lfigueroa

AzB Silver Member
Silver Member
Permarack or the Outsville template makes no difference. They both do the same thing: Template applied to the table to provide a tight rack with all balls touching. I use something similar, The Slug Doctor.

Besides ensuring a tight rack the other things is that it makes sure the rack is alway straight -- some players, whether intentionally or not, have a tendency to ocassionally twist the rack or set it a tad high or low.

We wanted to make sure that didn't happen.

Lou Figueroa
 

rexus31

AzB Silver Member
Silver Member
Besides ensuring a tight rack the other things is that it makes sure the rack is alway straight -- some players, whether intentionally or not, have a tendency to ocassionally twist the rack or set it a tad high or low.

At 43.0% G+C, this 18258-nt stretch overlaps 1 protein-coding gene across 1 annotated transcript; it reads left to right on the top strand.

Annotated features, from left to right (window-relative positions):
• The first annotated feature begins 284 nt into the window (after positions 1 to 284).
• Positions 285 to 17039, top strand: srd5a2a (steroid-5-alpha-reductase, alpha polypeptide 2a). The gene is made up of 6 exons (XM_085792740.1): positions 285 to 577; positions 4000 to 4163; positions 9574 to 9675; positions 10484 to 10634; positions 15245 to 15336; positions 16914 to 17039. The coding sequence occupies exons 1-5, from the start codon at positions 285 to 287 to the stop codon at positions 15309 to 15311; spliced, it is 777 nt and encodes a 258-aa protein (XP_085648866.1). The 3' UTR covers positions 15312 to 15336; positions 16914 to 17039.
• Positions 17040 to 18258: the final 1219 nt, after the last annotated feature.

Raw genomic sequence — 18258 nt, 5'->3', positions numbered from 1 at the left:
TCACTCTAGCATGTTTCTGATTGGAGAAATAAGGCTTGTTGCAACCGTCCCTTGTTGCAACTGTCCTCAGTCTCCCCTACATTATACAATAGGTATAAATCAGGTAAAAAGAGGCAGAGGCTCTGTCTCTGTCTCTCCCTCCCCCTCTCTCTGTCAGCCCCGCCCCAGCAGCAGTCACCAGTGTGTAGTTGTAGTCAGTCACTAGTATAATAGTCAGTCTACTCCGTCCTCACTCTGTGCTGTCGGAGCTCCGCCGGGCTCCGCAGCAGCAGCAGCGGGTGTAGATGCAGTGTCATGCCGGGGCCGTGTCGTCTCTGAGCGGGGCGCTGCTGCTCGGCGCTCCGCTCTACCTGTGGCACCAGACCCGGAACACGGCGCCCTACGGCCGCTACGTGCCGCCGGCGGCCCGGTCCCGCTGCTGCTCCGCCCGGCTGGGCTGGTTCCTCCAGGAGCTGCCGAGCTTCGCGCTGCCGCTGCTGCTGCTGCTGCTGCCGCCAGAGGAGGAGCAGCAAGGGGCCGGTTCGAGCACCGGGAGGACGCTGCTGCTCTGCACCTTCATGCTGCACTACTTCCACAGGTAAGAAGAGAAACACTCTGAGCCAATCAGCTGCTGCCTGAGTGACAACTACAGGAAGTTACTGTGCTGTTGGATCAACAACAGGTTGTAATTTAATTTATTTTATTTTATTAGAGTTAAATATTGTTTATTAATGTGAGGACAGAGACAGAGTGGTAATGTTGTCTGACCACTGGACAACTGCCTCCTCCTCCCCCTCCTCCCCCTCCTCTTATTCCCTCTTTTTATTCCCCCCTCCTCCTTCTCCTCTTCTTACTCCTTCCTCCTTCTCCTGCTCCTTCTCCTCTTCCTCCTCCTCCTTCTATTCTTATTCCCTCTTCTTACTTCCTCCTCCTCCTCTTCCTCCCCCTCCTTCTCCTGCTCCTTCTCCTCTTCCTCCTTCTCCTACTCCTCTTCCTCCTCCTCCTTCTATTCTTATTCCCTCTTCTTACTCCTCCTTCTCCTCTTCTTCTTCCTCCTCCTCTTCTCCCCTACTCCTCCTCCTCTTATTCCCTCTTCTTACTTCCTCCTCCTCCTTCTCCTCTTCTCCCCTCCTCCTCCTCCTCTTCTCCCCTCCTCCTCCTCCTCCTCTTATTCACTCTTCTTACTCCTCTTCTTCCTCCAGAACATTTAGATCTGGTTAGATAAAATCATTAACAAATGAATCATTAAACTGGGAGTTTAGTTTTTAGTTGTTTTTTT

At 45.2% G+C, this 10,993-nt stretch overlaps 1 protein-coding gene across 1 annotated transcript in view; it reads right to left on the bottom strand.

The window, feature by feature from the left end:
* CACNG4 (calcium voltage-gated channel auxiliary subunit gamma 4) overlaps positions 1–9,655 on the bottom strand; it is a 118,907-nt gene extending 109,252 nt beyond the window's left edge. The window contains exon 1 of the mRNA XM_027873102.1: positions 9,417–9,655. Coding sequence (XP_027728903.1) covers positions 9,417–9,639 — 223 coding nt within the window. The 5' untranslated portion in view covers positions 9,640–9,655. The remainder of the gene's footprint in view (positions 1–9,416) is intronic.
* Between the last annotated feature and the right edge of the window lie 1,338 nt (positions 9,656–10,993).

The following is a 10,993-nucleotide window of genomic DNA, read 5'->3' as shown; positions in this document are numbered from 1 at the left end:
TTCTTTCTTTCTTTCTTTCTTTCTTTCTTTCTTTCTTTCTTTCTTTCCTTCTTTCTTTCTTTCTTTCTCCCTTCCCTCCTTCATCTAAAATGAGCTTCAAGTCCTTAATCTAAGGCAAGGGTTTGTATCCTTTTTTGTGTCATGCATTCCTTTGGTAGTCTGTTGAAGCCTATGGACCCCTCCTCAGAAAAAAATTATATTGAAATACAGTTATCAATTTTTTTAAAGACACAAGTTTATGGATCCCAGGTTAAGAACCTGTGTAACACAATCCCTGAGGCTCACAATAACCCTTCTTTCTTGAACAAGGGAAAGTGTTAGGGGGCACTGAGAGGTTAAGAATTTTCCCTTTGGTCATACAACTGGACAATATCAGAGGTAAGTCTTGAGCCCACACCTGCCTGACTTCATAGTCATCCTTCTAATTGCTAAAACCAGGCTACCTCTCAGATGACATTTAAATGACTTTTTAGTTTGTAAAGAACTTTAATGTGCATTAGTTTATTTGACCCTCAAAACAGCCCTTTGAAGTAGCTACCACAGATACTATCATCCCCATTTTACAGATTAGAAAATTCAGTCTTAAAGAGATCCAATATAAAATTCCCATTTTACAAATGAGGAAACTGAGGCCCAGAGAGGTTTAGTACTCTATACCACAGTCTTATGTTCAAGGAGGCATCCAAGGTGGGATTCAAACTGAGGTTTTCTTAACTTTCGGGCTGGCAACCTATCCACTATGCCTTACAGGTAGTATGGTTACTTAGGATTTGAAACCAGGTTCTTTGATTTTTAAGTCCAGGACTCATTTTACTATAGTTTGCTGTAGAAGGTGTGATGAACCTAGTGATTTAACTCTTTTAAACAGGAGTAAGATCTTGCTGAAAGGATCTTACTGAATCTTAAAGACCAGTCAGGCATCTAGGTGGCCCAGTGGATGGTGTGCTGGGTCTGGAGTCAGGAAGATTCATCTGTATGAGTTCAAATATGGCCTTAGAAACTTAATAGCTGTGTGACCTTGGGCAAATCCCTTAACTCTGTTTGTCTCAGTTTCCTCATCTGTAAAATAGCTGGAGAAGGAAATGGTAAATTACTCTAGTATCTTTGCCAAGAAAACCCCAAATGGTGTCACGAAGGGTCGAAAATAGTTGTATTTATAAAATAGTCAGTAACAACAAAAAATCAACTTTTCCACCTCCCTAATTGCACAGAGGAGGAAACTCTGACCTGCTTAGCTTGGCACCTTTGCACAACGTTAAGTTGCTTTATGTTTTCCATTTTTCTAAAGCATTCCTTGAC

We wanted to make sure that didn't happen.

Lou Figueroa
Good call out, Lou.
 

wrldpro

H.RUN 311/Diamond W.R.
Gold Member
Silver Member
Besides ensuring a tight rack the other things is that it makes sure the rack is alway straight -- some players, whether intentionally or not, have a tendency to ocassionally twist the rack or set it a tad high or low.

We wanted to make sure that didn't happen.

Lou Figueroa
This is exactly true. There is zero chance of the balls being racked offset or high or low to gain any advantage. 100% full proof for sure.